Eugene Osei-Tutu

President Akufo-Addo has called for the production and manufacturing of some products in Ghana. Good call. Industrialization is certainly the way forward. Energy drives industry. In fact, the NPP and the current government promised to move the economy from taxation to production.

This year, Ghana recorded a trade surplus of $1.43 billion in the first half of this year, higher than the $886 million recorded during the same period last year. Total imports stood at $7.56 billion. This was dominated by oil imports of $5.28 billion.

The dominating products are still the traditional cash crops and minerals. For exports, the data further revealed that gold dominated the total value of exports, recording $3.01 billion in June 2022, followed by oil which registered $2.83 billion in June 2022.

When you look keenly at the Summary of Economic and Financial Data of the Bank of Ghana, you realize as a country, we are still not doing enough to target cereals and grains like rice, wheat, maize, etc.

The prices of crates of eggs are crazy because poultry feed is increasing every week. Again, Planting for Food and Jobs, beyond the slogans and investments, where are the numbers after 5 years of implementation? What has been the impact? We need to interrogate it.

Power is a critical ingredient for industrialization. In Ghana currently, power is expensive, compared with some neighboring West African countries. For example, the World Energy Council’s Energy Trilemma Index estimates that Ghana’s tariff averages 15.5 cents per kilowatt versus 10.5 cents per kilowatt in neighboring Côte d’Ivoire. This is a major reason why some people favor imports.

Many businessmen and women believe it is sometimes cheaper to import goods and food than to produce them here.

This reduces the country’s competitiveness, given that cheaper power attracts both domestic capital and foreign investment.

Again, power is expensive here because 25% of electricity generated in Ghana is lost at the retail end which is double the sub-Saharan Africa average of 12%.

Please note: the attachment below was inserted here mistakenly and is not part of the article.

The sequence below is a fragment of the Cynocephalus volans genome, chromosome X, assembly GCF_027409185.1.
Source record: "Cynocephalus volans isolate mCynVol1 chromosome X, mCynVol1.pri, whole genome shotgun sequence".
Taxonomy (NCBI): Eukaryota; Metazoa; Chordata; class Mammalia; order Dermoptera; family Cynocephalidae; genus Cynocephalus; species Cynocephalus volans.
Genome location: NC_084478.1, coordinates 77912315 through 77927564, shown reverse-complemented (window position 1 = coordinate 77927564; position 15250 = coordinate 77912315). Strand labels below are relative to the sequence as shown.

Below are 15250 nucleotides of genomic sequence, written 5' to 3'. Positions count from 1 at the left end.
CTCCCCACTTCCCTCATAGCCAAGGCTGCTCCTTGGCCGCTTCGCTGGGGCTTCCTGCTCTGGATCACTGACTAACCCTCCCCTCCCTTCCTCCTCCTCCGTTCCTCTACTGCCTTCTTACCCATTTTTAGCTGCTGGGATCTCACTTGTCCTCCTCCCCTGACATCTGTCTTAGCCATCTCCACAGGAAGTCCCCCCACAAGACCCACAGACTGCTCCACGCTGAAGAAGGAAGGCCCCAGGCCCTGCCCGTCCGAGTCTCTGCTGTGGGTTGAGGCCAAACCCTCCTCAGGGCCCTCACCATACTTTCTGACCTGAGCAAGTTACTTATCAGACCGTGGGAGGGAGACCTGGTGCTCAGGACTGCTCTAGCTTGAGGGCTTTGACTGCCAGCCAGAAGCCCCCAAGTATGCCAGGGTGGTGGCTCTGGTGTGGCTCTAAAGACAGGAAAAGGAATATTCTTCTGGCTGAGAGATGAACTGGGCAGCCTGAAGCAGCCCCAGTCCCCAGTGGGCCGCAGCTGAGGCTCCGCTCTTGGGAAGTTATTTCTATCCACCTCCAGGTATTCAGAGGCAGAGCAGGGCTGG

We need to look at that too and have a special dispensation for people eyeing investments in production and manufacturing so after all is said and done, their prices will be competitive, relatively cheaper, and sustain their businesses.

In addressing these challenges, the government should explore less expensive sources of electricity and energy efficiency and reaffirm the importance of renewable energy, towards a cleaner energy future and energy security to foster sustainable economic development.

In Ghana currently, renewable energy makes up less than 1% of the electricity mix excluding hydro. The reasons for this are that Ghana lacks financing for renewable projects and a general lack of public awareness of renewable energy technologies.

Ghana is also short of experienced personnel to install and manage renewable projects. Also, from generation to transmission and through to distribution, we need to invest in VRA, GRIDCO, and ECG to replace their dilapidated infrastructure and reduce our transmission losses.

Lastly, electricity theft or commercial losses must be tackled with enough seriousness.  

By Eugene Osei-Tutu
The writer is a producer and researcher with Luv 99.5Fm in Kumasi

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